It seems that HP are getting around to fixing the issue of duplicate Cisco Nexus nodes being discovered (it’s not in patch 5) but until then, it’s possible to work around this. Duplicate discoveries play havoc with RRG alerting which isn’t funny when someone’s woken up in the middle of the night for it.
To stop NNMi discovering duplicate nodes once you have the devices in your topology, do the following:
1) Create an Auto-Discovery rule with the lowest ordering in the list (eg: No-AutoDiscover-Rule)
2) Uncheck all options on the left hand pane and uncheck Enable Ping Sweep
3) Add the IP addresses of all the mgmt0 interfaces in the management VRF (Type: Include in rule)
Strange issue with SNMP not responding today on a nexus 5K. Tried removing and re-adding the SNMP config, removing the acl altogether that we use to control access and still no joy.
Upon checking CPU usage, it seemed quite high. show proc cpu sort output showed that snmpd was quite busy:
PID Runtime(ms) Invoked uSecs 1Sec Process
----- ----------- -------- ----- ------ -----------
4559 59 991518226 0 44.5% snmpd
4605 179 87 2065 9.0% netstack
1178 2091 1733135010 0 1.0% kirqd
1 157 25653477 0 0.0% init
2 837 3474116 0 0.0% migration/0
3 600 3970856252 0 0.0% ksoftirqd/0
I was sure I’d dealt with this before and it seems that I was hitting a bug.
Official word is that: There is a memory leak in one of the processes called libcmd that is used by SNMP. Workaround is entering the hidden command:
no snmp-server load-mib dot1dbridgesnmp
The best solution, however, would be to perform a software upgrade to 5.0(3)N2(2) or later where this is fixed.
I had a strange one today where a user set as a Directory service account couldn’t log in. No matter which computer or browser the user was coming from, he couldn’t log in and got the odd message below. The only thing that had happened is that he’d changed his password recently:
I’ve had issues in the past where the AD password has been changed to one that’s been used previously – NNMi must do some sort of caching – but this was different. I was assured that the password hadn’t been used before.
1) Delete the User account
2) Recreate the user account and mappings but create it as a local user (uncheck Directory service account and put in a temporary password)
3) Log on with the user name/password from a PC that the user hasn’t used before (ie: your PC)
4) Change account back to a Directory Service Account
The problem should be rectified. Clearing temporary internet files, cookies etc didn’t seem to help at all so again, I think there’s some caching going on within NNMi that breaks things.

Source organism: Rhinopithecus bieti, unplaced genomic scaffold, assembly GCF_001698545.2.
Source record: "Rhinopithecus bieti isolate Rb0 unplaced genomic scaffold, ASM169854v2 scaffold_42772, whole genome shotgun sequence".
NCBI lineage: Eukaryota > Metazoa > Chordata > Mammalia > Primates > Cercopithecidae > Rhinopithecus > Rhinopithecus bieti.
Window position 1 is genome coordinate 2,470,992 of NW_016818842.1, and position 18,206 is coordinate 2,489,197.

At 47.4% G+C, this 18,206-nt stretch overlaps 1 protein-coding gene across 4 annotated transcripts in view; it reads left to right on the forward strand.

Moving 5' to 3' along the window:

Very annoying and I’ll be raising a bug report.
While iSPI for Metrics is useful for graphing, arguably the more critical use for it is in generating alerts when things are not working as expected.
I found today that Juniper does not include “FCS Lan Errors” in the ifInErrors counters which made finding an issue take a bit longer than usual. This is what I’m talking about:
Interface: ge-1/1/0, Enabled, Link is Up
Encapsulation: Ethernet, Speed: 1000mbps
Traffic statistics: Current delta
Input bytes: 42120054608900 (6704304 bps) 
Output bytes: 33903229061248 (11640616 bps) 
Input packets: 60739200100 (3676 pps) 
Output packets: 51621757514 (5316 pps) 
Input errors: 0 
Input drops: 0 
Input framing errors: 1435325 
Policed discards: 0 
L3 incompletes: 0 
For effective monitoring of critical WAN interfaces, you can create an interface group using for example, a filter by interface name (or ifAlias – description if you have a naming standard), which then is set up as a monitoring policy with the thresholds you want. Alternatively you can use a Node group based policy bearing in mind you’ll be alerted for all interfaces on those nodes in the group.
You want to enable Interface Fault Polling and Interface Performance Polling to make this work, and may also want to consider lowering the default 5 minute poll period for critical infrastructure.
I tend to set the trigger count at 1, and the rearm count higher (at least 2) so that the incident doesn’t just disappear before someone’s had a chance to have a look at it when the error condition clears.
As a side note, you’ll also want to set generic thresholds… Eg: For “Routers” at least the following:
Below are a few examples of setting up SNMP on Cisco Nexus 5Ks. Unfortunately, SNMPv3 is still missing some functionality, such as the ability to restrict access to a defined set of subnets or hosts via an ACL. I won’t go into another rant about how much of a headache SNMPv3 can be with various management systems, I’ll just provide (non-exhaustive) examples:
SNMPv2 with access control
! Create an ACL for allowed sources
ip access-list SNMPMGMT
permit ip 10.243.100.0/28 192.168.100.1/32
! Create community - default access is ro
snmp-server community MYSTRING group network-operator
snmp-server community MYSTRING use-acl SNMPMGMT
snmp-server host 10.243.21.104 use-vrf management
! Where to send traps to
snmp-server host 10.243.100.4 traps version 2c MYSTRING
! Enable some traps
snmp-server enable traps config ccmCLIRunningConfigChanged
snmp-server enable traps link cisco-xcvr-mon-status-chg
snmp-server enable traps bridge newroot
snmp-server enable traps bridge topologychange
SNMPv3 AuthPriv – SHA/AES – Unable to use an ACL!
! Enable privacy for all SNMP users
! Create User
snmp-server user MYUSER network-operator auth sha MYAUTHKEY priv aes-128 MYPRIVKEY localizedkey
! Where to send traps and which VRF to use
snmp-server host 10.243.100.4 traps version 3 priv MYUSER
snmp-server host 10.243.100.4 use-vrf management
! Enable traps below as per above example.